Our reading from Second Kings made me think of Churchill’s funeral and it did it because of the music of the text. There is within it a slow, steady rhythm like the beat of marching boots, and an inexorable progress like a funeral procession, a procession lined with grieving onlookers.
The text is enigmatic and can hardly be described as a historical narrative. It is clearly written for people who already know the end of the story. Just like at a funeral, which everybody knows ends with the reverent disposal of the body, we know from the outset how this story will end, with Elijah being taken up in a whirlwind into heaven. He knows he is going to die. Elisha, his disciple, knows he is going to die. The prophets of Bethel and the prophets of Jericho know that Elijah is going to die. It is like keeping vigil at the bedside of a dying relative; only this waiting for the moment of death is described as a walk, a journey with and towards God.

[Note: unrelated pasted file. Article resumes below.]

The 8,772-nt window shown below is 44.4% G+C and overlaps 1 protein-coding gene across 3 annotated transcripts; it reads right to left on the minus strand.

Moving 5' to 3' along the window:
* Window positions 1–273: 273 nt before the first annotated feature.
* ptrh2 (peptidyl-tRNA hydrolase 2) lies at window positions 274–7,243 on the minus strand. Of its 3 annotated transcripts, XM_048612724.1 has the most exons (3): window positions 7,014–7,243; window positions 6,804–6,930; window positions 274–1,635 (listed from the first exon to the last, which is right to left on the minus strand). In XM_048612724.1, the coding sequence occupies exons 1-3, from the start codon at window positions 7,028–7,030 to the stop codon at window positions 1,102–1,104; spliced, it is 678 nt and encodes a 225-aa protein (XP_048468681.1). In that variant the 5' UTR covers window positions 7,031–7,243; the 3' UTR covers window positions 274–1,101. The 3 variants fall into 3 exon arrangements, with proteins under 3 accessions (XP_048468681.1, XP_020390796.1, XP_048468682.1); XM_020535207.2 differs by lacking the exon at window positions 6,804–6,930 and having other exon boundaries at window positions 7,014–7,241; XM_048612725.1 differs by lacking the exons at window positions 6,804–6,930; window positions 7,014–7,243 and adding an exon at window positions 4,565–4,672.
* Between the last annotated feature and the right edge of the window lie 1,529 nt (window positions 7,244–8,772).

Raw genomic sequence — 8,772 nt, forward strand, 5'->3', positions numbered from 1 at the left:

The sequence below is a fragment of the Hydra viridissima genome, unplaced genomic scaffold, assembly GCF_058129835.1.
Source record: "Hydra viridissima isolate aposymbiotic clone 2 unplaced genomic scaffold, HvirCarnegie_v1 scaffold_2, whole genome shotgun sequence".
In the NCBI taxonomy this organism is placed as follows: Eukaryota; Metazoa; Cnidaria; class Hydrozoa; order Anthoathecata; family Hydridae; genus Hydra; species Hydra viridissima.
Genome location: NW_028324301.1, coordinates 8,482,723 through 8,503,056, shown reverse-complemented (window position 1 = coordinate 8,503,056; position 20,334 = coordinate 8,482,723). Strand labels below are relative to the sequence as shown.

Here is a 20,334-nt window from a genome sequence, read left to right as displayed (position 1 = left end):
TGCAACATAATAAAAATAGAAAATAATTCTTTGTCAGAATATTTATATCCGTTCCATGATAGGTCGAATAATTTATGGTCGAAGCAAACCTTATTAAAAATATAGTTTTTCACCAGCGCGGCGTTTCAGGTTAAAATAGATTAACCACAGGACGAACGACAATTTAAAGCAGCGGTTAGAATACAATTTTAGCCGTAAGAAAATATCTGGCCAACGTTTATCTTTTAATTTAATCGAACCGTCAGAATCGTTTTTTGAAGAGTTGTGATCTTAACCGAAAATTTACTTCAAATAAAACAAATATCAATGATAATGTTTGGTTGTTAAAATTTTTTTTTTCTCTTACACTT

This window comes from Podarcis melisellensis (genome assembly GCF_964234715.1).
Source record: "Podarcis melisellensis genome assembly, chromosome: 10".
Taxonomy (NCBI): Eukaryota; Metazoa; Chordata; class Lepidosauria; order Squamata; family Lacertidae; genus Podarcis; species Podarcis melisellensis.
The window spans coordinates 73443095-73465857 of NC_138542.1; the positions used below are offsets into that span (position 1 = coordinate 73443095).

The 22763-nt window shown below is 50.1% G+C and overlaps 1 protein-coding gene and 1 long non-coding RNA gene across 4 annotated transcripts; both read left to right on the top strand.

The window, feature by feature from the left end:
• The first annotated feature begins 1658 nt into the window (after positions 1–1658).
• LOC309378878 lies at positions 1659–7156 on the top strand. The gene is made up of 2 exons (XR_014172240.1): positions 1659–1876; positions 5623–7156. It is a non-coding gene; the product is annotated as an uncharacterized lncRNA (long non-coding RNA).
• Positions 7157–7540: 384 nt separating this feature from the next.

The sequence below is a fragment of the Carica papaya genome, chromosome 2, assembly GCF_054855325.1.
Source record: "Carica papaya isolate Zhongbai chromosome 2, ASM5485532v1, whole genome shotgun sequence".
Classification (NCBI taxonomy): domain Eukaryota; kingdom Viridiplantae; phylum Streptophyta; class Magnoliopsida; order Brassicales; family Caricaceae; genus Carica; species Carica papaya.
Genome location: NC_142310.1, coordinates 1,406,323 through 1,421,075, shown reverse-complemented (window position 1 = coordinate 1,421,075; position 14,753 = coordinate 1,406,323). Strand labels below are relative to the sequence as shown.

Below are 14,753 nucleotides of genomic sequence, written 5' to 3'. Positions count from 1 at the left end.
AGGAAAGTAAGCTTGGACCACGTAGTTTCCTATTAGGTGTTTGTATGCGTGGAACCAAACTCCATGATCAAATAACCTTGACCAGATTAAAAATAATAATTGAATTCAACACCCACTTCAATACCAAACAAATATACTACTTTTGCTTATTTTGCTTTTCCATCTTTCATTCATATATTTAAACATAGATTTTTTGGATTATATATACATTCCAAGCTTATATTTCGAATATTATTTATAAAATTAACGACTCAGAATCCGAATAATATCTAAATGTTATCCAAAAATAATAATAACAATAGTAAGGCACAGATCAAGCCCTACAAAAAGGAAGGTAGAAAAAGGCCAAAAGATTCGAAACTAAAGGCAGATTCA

Elijah knows what is before him and he feels he should face it alone. He tells Elisha that the Lord has sent him to Bethel, but asks his disciple to stay in Gilgal. Elisha refuses, declaring, “As the Lord lives and as you yourself live, I will not leave you.” It is one of the Bible's greatest declarations of loyalty and fidelity.
On reaching Bethel, the company of prophets comes out to meet them. “Do you know that today the Lord will take your master away?” they ask. It is as if they are wanting to spare Elisha this ordeal, to spare him this suffering. But Elisha is a man of resolve. He knows he has to see this through. He is travelling with his master in full knowledge of the end of the journey. “Keep silent,” he tells them. This is a solemn occasion. It is no time for idle words.
At Bethel, Elijah says the Lord has sent him to Jericho, and asks Elisha to stay in Bethel. Again Elisha responds, “As the Lord lives and as you yourself live, I will not leave you.” And so they journey on together to Jericho.